2020: Building Resilience In a Decade of Uncertainty


It’s the start of a new year. And a new decade.

If there’s one thing striking me more than anything as we enter the 2020s, it’s the state of our planet.

We finished the last decade with multiple warnings from the scientific community that climate change is happening quicker than anyone anticipated. And then, as if someone wanted to make the point crystal clear, we entered the year with record high temperatures and outof-control bushfires in Australia.

In response to these events I have seen many people in the media (most recently Greta Thunberg speaking at Davos) say we have eight to ten years to take decisive action to improve our probability of averting our climate emergency.

I can’t predict the next ten years any more than the next person but it seems obvious to say that we’ll need to make some bold moves in response. This applies to our government, our businesses, our leaders and many other key stakeholders. But I think it applies to us as individuals as well.

It scares me to write this – and I know it’s not a popular thing to say – but it’s very likely we will all need to adapt and change at a personal level, in a significant way, to shift to a low carbon economy.

Building resilience in a decade of uncertainty

In this context, our resilience (both as individuals and organisations) is only going to become more important because building resilience increases our capacity for change.

Based on my experience of working with clients, some people will thrive in response to all of this. It will be an opportunity to align their actions with their values and fight for something that gives them meaning and purpose. I think it will be the making of them.

Anecdotal evidence from my use of heartbeat analytics tells me that doing something meaningful is a source of recovery (e.g. the parasympathetic nervous system is activated, leading to increased levels), even if what they’re doing feels like hard work.

However, for some people, our changing climate is going to be a source of anxiety, depression, anger, loss and burn out. The anticipation alone is already impacting on people’s mental health. Eco-anxiety is a known phenomenon that is affecting an increasing number of people, according to the UK Council for Psychotherapy.

For these people, the ability to look after yourself, know how to bounce back and the ability to use difficulty as a source of learning and growth is going to be particularly crucial.

Five pillars of resilience

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So how do we build personal resilience to support us during these uncertain times?

In my experience, the answer is unique to each of us. We have to find what works for our specific needs and circumstances. This is because one person’s stress is another person’s recovery.

However, if you’re not sure where to start, I’d recommend beginning with these five themes:

1. Sleep: take your sleep seriously by preparing for a good night’s sleep. I am yet to meet anyone who doesn’t feel better after 8 hours of high-quality sleep.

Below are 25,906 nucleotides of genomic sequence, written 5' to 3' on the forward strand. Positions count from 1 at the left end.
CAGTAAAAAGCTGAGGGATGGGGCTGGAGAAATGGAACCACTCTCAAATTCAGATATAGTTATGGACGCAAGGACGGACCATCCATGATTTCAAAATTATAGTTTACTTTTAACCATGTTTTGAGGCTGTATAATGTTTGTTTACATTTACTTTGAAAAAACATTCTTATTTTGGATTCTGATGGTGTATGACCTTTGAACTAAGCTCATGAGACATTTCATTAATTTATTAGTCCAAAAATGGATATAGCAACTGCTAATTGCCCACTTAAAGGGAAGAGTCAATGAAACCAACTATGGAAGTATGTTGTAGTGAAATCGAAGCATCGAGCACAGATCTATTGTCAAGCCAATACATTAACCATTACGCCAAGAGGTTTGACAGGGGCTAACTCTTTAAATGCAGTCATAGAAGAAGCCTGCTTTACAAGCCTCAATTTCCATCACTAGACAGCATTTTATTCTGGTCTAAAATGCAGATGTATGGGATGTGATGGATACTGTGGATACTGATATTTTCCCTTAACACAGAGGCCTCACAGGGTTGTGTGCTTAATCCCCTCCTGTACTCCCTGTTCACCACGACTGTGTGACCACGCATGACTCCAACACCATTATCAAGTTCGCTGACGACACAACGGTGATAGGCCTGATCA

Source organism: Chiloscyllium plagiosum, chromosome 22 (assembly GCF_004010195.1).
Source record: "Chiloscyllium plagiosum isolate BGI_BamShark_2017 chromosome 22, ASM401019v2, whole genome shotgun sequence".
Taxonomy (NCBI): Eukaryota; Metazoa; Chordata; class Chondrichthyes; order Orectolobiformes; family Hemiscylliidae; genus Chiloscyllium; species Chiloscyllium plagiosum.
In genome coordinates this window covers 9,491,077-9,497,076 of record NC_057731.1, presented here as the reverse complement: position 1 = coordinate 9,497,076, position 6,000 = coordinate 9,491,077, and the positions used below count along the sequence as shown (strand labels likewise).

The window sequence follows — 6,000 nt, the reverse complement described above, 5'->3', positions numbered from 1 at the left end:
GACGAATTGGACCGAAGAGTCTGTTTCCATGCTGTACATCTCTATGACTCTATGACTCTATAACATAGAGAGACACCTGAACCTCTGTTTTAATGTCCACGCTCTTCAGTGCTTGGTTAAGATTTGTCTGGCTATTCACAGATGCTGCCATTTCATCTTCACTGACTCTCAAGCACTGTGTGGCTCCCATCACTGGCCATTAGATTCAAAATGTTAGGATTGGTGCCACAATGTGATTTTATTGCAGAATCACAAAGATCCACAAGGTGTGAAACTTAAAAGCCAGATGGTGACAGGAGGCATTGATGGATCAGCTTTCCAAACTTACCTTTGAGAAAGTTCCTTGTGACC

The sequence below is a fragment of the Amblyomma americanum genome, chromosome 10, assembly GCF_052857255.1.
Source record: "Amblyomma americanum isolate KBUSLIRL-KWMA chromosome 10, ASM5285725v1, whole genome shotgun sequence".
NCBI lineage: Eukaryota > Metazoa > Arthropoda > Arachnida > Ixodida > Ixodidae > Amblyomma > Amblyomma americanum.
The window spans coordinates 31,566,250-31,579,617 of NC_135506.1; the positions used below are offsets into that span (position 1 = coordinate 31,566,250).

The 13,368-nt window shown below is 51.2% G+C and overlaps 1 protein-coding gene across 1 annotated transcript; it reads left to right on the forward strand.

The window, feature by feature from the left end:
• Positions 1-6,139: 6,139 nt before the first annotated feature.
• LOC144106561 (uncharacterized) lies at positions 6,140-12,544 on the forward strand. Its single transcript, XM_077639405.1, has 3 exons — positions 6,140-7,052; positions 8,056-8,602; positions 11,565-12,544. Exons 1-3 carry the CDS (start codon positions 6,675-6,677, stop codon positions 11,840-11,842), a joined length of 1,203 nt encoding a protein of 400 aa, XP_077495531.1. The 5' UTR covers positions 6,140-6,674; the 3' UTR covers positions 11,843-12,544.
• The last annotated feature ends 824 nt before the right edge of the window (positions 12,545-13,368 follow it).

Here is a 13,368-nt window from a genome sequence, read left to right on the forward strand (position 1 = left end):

2. Food: eating the food that makes you feel at your best. This includes eating seasonal and locally sourced food as much as possible.

3. Exercise: because being fit improves our mental health, helps us to minimise stress and enhances recovery.

4. Doing what you love: as mentioned further above, doing what you love is source of recovery.

5. Successful rest: knowing how to recover in your evenings, weekends and holidays. See a blog I wrote on this topic few years ago.

These themes can significantly improve our resilience. And yet, they may also be insufficient in response to our climate emergency. This is a topic I will write about in more detail in the months ahead.

Health precedes activism

Finally, building resilience isn’t just about preparing for some apocalyptic future! It seems almost too obvious to say this, but it benefits us in many other ways. If anything we just feel better.

And I believe that prioritising our health supports us to improve the world around too, as Khurshed Dehnugara and Claire Breeze so eloquently describe in 100 Mindsets of Challenger Leaders:

“Health calls you to activism. Once you have attended to yourself then you can’t but turn to the environment you are operating in. It pushes you to wake up to the whole system you are living in and how it can improve”.

About the Author:

Rowan Gray is the founder of Made to Move. He works with senior leaders, teams and organisations to build resilience using a combination of coaching techniques and heartbeat analytics. His work is focused on supporting people’s capacity to thrive during challenging times by bouncing back and using their difficulties as a source of learning. Rowan is an executive coach and training as a psychotherapist. He’s also an endurance athlete, fascinated in exploring his ability to perform optimally during long distance running and cycling events. He used to work at Deloitte as a sustainability consultant where he supported leaders to develop better ways of doing business.



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